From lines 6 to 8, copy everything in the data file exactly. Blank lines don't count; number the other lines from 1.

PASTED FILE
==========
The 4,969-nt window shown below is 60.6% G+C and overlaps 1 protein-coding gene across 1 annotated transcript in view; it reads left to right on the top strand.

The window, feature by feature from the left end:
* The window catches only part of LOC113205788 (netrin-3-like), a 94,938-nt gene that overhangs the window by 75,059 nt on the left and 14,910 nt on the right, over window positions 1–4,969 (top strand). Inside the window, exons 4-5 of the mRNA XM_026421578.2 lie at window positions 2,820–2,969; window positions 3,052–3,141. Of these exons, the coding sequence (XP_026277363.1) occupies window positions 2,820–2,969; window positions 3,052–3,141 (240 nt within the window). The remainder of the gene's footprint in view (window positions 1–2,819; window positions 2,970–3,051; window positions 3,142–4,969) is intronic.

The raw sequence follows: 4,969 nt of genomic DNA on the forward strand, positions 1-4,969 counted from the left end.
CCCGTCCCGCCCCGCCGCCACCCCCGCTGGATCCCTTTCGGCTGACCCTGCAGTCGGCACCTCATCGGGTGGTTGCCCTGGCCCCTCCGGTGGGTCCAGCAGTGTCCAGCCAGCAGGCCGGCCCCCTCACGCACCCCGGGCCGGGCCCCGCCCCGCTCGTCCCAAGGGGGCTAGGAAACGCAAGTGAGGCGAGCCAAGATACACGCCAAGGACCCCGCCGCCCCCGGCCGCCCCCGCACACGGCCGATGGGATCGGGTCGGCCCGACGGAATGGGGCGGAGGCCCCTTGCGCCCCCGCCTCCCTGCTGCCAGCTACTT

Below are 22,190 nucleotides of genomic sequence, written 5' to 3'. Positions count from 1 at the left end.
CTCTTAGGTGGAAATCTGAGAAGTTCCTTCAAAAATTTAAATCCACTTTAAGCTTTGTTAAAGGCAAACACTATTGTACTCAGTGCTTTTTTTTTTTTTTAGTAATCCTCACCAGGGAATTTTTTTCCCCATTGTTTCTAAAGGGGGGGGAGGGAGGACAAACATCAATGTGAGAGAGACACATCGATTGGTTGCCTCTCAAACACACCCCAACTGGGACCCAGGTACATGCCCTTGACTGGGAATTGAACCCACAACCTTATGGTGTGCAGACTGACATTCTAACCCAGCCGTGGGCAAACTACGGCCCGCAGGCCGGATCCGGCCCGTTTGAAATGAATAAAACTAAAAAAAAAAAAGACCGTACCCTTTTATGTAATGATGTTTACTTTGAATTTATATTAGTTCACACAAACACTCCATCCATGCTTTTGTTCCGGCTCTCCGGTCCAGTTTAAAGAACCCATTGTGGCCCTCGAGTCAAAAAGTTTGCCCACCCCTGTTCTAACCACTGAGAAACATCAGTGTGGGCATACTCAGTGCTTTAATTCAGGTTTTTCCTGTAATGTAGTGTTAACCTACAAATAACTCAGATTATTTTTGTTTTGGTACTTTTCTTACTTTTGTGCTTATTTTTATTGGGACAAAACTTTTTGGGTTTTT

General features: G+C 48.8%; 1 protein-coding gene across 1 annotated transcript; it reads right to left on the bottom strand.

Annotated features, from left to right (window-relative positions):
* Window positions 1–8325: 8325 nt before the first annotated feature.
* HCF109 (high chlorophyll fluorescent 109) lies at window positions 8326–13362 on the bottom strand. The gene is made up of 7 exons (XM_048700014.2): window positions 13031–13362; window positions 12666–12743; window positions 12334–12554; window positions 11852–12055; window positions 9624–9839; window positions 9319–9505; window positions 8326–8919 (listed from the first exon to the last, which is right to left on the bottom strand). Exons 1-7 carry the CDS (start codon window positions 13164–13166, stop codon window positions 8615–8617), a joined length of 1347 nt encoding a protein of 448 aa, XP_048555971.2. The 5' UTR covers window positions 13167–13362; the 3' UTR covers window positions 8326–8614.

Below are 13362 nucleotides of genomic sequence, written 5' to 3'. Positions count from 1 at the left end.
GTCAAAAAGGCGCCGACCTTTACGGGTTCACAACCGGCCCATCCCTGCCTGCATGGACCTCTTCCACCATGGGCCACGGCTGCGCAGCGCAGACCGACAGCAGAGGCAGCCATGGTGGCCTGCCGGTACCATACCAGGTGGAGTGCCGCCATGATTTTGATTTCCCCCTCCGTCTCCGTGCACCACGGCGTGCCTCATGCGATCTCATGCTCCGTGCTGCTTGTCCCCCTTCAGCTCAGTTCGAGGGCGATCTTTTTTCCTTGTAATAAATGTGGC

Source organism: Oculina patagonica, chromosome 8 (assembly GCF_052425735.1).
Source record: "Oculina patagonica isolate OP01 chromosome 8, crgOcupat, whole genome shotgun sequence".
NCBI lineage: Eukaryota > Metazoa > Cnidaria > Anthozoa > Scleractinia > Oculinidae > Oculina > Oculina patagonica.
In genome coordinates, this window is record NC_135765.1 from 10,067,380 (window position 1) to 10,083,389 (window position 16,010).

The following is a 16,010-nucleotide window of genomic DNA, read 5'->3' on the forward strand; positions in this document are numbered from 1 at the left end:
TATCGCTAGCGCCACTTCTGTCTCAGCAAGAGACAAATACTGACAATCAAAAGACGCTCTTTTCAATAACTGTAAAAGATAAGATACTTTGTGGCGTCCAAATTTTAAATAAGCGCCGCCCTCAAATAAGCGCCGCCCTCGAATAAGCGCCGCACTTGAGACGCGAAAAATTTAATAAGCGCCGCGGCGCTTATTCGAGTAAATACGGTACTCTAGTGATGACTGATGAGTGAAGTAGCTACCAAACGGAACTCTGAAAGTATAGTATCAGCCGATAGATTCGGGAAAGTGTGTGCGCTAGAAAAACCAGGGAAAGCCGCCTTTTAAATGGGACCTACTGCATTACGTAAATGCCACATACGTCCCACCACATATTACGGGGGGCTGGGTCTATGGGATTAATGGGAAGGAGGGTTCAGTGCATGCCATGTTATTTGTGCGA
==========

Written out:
Below are 22,190 nucleotides of genomic sequence, written 5' to 3'. Positions count from 1 at the left end.
CTCTTAGGTGGAAATCTGAGAAGTTCCTTCAAAAATTTAAATCCACTTTAAGCTTTGTTAAAGGCAAACACTATTGTACTCAGTGCTTTTTTTTTTTTTTAGTAATCCTCACCAGGGAATTTTTTTCCCCATTGTTTCTAAAGGGGGGGGAGGGAGGACAAACATCAATGTGAGAGAGACACATCGATTGGTTGCCTCTCAAACACACCCCAACTGGGACCCAGGTACATGCCCTTGACTGGGAATTGAACCCACAACCTTATGGTGTGCAGACTGACATTCTAACCCAGCCGTGGGCAAACTACGGCCCGCAGGCCGGATCCGGCCCGTTTGAAATGAATAAAACTAAAAAAAAAAAAGACCGTACCCTTTTATGTAATGATGTTTACTTTGAATTTATATTAGTTCACACAAACACTCCATCCATGCTTTTGTTCCGGCTCTCCGGTCCAGTTTAAAGAACCCATTGTGGCCCTCGAGTCAAAAAGTTTGCCCACCCCTGTTCTAACCACTGAGAAACATCAGTGTGGGCATACTCAGTGCTTTAATTCAGGTTTTTCCTGTAATGTAGTGTTAACCTACAAATAACTCAGATTATTTTTGTTTTGGTACTTTTCTTACTTTTGTGCTTATTTTTATTGGGACAAAACTTTTTGGGTTTTT

General features: G+C 48.8%; 1 protein-coding gene across 1 annotated transcript; it reads right to left on the bottom strand.